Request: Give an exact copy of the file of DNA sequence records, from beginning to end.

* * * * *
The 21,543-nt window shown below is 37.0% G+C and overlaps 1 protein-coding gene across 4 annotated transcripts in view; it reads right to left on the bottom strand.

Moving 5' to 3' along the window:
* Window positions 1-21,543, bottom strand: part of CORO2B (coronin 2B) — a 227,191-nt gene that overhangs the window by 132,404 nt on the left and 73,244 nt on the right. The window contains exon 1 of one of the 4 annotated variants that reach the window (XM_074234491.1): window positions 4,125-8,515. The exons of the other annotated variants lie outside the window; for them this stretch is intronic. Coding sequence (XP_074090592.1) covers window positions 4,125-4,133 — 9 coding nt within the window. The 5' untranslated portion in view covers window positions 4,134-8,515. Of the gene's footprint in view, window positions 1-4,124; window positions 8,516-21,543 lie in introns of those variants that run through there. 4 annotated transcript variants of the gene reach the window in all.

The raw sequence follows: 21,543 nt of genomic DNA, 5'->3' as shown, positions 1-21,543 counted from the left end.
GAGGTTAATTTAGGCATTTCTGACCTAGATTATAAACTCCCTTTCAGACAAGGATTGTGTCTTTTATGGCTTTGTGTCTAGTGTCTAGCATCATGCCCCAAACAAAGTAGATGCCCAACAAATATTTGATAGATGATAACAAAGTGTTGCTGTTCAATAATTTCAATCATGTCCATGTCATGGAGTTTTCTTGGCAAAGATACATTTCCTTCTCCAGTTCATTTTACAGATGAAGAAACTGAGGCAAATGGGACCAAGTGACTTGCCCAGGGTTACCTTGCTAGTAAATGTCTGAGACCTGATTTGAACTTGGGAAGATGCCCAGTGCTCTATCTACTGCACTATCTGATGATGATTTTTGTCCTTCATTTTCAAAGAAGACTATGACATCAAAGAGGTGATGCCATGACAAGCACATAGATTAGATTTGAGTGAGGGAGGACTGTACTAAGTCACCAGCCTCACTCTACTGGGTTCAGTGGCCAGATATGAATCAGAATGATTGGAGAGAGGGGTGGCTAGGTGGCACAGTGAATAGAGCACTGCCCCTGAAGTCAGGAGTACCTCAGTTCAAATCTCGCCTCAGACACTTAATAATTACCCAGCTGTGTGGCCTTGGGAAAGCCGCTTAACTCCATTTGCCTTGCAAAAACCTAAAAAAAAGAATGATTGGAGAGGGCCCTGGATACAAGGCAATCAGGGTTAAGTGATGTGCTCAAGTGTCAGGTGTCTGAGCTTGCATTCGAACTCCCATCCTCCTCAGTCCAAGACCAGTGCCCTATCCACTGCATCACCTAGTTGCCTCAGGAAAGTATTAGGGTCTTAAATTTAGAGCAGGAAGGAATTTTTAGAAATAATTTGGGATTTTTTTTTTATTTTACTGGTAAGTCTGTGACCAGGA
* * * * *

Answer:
The 21,543-nt window shown below is 37.0% G+C and overlaps 1 protein-coding gene across 4 annotated transcripts in view; it reads right to left on the bottom strand.

Moving 5' to 3' along the window:
* Window positions 1-21,543, bottom strand: part of CORO2B (coronin 2B) — a 227,191-nt gene that overhangs the window by 132,404 nt on the left and 73,244 nt on the right. The window contains exon 1 of one of the 4 annotated variants that reach the window (XM_074234491.1): window positions 4,125-8,515. The exons of the other annotated variants lie outside the window; for them this stretch is intronic. Coding sequence (XP_074090592.1) covers window positions 4,125-4,133 — 9 coding nt within the window. The 5' untranslated portion in view covers window positions 4,134-8,515. Of the gene's footprint in view, window positions 1-4,124; window positions 8,516-21,543 lie in introns of those variants that run through there. 4 annotated transcript variants of the gene reach the window in all.

The raw sequence follows: 21,543 nt of genomic DNA, 5'->3' as shown, positions 1-21,543 counted from the left end.
GAGGTTAATTTAGGCATTTCTGACCTAGATTATAAACTCCCTTTCAGACAAGGATTGTGTCTTTTATGGCTTTGTGTCTAGTGTCTAGCATCATGCCCCAAACAAAGTAGATGCCCAACAAATATTTGATAGATGATAACAAAGTGTTGCTGTTCAATAATTTCAATCATGTCCATGTCATGGAGTTTTCTTGGCAAAGATACATTTCCTTCTCCAGTTCATTTTACAGATGAAGAAACTGAGGCAAATGGGACCAAGTGACTTGCCCAGGGTTACCTTGCTAGTAAATGTCTGAGACCTGATTTGAACTTGGGAAGATGCCCAGTGCTCTATCTACTGCACTATCTGATGATGATTTTTGTCCTTCATTTTCAAAGAAGACTATGACATCAAAGAGGTGATGCCATGACAAGCACATAGATTAGATTTGAGTGAGGGAGGACTGTACTAAGTCACCAGCCTCACTCTACTGGGTTCAGTGGCCAGATATGAATCAGAATGATTGGAGAGAGGGGTGGCTAGGTGGCACAGTGAATAGAGCACTGCCCCTGAAGTCAGGAGTACCTCAGTTCAAATCTCGCCTCAGACACTTAATAATTACCCAGCTGTGTGGCCTTGGGAAAGCCGCTTAACTCCATTTGCCTTGCAAAAACCTAAAAAAAAGAATGATTGGAGAGGGCCCTGGATACAAGGCAATCAGGGTTAAGTGATGTGCTCAAGTGTCAGGTGTCTGAGCTTGCATTCGAACTCCCATCCTCCTCAGTCCAAGACCAGTGCCCTATCCACTGCATCACCTAGTTGCCTCAGGAAAGTATTAGGGTCTTAAATTTAGAGCAGGAAGGAATTTTTAGAAATAATTTGGGATTTTTTTTTTATTTTACTGGTAAGTCTGTGACCAGGA